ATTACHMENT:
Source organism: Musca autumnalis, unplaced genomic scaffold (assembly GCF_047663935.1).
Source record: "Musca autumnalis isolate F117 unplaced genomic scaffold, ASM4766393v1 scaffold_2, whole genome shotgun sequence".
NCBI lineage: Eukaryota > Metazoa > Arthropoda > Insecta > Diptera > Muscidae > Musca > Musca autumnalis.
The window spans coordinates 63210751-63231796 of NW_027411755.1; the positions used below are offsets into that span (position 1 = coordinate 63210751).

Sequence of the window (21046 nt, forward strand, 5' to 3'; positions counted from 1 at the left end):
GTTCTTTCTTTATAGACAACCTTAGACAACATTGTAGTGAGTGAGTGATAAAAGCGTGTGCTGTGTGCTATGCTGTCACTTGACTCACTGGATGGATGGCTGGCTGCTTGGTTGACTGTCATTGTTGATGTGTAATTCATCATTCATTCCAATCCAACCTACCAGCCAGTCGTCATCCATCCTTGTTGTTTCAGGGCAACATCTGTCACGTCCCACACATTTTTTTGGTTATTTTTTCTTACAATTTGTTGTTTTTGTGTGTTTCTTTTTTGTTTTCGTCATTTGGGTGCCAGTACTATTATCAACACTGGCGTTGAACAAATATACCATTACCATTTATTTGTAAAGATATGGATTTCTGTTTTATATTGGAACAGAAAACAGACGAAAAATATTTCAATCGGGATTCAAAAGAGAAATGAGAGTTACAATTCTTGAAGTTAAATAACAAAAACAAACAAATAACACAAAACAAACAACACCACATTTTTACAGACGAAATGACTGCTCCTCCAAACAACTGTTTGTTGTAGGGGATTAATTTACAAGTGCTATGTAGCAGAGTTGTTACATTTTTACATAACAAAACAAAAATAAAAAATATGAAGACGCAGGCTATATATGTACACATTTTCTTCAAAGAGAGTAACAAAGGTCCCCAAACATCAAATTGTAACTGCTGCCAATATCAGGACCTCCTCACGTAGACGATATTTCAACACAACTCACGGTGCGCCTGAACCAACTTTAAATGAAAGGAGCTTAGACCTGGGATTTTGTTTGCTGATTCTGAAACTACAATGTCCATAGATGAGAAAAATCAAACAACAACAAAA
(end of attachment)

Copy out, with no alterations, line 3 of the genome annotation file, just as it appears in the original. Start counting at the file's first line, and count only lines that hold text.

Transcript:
NCBI lineage: Eukaryota > Metazoa > Arthropoda > Insecta > Diptera > Muscidae > Musca > Musca autumnalis.